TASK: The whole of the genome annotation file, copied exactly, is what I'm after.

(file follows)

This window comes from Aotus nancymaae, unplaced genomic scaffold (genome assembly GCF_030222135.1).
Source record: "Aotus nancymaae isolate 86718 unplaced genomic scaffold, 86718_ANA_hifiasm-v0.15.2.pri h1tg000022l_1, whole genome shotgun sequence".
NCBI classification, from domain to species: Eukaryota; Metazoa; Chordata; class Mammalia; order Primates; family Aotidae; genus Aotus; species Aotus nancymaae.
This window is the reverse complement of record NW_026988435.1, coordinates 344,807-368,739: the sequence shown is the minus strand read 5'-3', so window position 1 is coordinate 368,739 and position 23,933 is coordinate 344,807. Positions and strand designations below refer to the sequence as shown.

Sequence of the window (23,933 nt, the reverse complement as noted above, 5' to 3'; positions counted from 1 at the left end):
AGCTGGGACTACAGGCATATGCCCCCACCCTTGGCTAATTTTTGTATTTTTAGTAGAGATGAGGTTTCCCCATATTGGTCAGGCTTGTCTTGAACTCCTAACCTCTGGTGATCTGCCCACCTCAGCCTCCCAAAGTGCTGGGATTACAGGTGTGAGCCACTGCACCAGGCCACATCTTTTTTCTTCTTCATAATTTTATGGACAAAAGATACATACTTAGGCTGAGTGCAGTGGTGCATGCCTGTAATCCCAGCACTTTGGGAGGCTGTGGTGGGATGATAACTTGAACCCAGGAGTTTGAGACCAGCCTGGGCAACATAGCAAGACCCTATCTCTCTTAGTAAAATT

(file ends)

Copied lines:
This window comes from Aotus nancymaae, unplaced genomic scaffold (genome assembly GCF_030222135.1).
Source record: "Aotus nancymaae isolate 86718 unplaced genomic scaffold, 86718_ANA_hifiasm-v0.15.2.pri h1tg000022l_1, whole genome shotgun sequence".
NCBI classification, from domain to species: Eukaryota; Metazoa; Chordata; class Mammalia; order Primates; family Aotidae; genus Aotus; species Aotus nancymaae.
This window is the reverse complement of record NW_026988435.1, coordinates 344,807-368,739: the sequence shown is the minus strand read 5'-3', so window position 1 is coordinate 368,739 and position 23,933 is coordinate 344,807. Positions and strand designations below refer to the sequence as shown.

Sequence of the window (23,933 nt, the reverse complement as noted above, 5' to 3'; positions counted from 1 at the left end):
AGCTGGGACTACAGGCATATGCCCCCACCCTTGGCTAATTTTTGTATTTTTAGTAGAGATGAGGTTTCCCCATATTGGTCAGGCTTGTCTTGAACTCCTAACCTCTGGTGATCTGCCCACCTCAGCCTCCCAAAGTGCTGGGATTACAGGTGTGAGCCACTGCACCAGGCCACATCTTTTTTCTTCTTCATAATTTTATGGACAAAAGATACATACTTAGGCTGAGTGCAGTGGTGCATGCCTGTAATCCCAGCACTTTGGGAGGCTGTGGTGGGATGATAACTTGAACCCAGGAGTTTGAGACCAGCCTGGGCAACATAGCAAGACCCTATCTCTCTTAGTAAAATT